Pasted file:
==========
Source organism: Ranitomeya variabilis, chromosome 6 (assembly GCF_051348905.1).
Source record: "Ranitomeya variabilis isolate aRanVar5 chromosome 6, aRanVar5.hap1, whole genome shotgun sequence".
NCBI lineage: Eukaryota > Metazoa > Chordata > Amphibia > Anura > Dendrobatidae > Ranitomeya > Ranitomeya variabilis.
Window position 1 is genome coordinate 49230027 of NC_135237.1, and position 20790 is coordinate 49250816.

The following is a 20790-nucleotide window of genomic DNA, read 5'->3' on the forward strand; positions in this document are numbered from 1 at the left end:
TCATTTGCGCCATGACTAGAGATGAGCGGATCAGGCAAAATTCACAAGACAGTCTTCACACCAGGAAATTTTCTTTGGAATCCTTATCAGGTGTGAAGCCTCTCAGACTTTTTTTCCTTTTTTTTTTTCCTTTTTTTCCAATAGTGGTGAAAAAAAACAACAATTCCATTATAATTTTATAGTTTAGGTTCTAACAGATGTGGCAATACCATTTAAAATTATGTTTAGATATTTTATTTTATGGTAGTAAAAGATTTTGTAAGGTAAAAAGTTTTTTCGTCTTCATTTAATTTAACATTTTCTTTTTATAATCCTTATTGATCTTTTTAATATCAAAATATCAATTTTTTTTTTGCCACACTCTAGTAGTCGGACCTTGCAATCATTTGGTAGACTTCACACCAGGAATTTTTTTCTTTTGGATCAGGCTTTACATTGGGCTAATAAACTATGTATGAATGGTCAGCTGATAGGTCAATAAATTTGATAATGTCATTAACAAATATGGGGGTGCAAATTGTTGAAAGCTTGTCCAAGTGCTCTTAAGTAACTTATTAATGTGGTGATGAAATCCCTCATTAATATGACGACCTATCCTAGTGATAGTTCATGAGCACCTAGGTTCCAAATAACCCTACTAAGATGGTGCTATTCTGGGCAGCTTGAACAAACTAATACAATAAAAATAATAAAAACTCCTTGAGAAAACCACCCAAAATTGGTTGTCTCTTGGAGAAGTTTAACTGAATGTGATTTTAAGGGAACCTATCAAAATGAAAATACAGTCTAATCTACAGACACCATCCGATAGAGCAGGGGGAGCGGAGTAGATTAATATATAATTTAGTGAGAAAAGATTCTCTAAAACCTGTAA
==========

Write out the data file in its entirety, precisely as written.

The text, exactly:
Source organism: Ranitomeya variabilis, chromosome 6 (assembly GCF_051348905.1).
Source record: "Ranitomeya variabilis isolate aRanVar5 chromosome 6, aRanVar5.hap1, whole genome shotgun sequence".
NCBI lineage: Eukaryota > Metazoa > Chordata > Amphibia > Anura > Dendrobatidae > Ranitomeya > Ranitomeya variabilis.
Window position 1 is genome coordinate 49230027 of NC_135237.1, and position 20790 is coordinate 49250816.

The following is a 20790-nucleotide window of genomic DNA, read 5'->3' on the forward strand; positions in this document are numbered from 1 at the left end:
TCATTTGCGCCATGACTAGAGATGAGCGGATCAGGCAAAATTCACAAGACAGTCTTCACACCAGGAAATTTTCTTTGGAATCCTTATCAGGTGTGAAGCCTCTCAGACTTTTTTTCCTTTTTTTTTTTCCTTTTTTTCCAATAGTGGTGAAAAAAAACAACAATTCCATTATAATTTTATAGTTTAGGTTCTAACAGATGTGGCAATACCATTTAAAATTATGTTTAGATATTTTATTTTATGGTAGTAAAAGATTTTGTAAGGTAAAAAGTTTTTTCGTCTTCATTTAATTTAACATTTTCTTTTTATAATCCTTATTGATCTTTTTAATATCAAAATATCAATTTTTTTTTTGCCACACTCTAGTAGTCGGACCTTGCAATCATTTGGTAGACTTCACACCAGGAATTTTTTTCTTTTGGATCAGGCTTTACATTGGGCTAATAAACTATGTATGAATGGTCAGCTGATAGGTCAATAAATTTGATAATGTCATTAACAAATATGGGGGTGCAAATTGTTGAAAGCTTGTCCAAGTGCTCTTAAGTAACTTATTAATGTGGTGATGAAATCCCTCATTAATATGACGACCTATCCTAGTGATAGTTCATGAGCACCTAGGTTCCAAATAACCCTACTAAGATGGTGCTATTCTGGGCAGCTTGAACAAACTAATACAATAAAAATAATAAAAACTCCTTGAGAAAACCACCCAAAATTGGTTGTCTCTTGGAGAAGTTTAACTGAATGTGATTTTAAGGGAACCTATCAAAATGAAAATACAGTCTAATCTACAGACACCATCCGATAGAGCAGGGGGAGCGGAGTAGATTAATATATAATTTAGTGAGAAAAGATTCTCTAAAACCTGTAA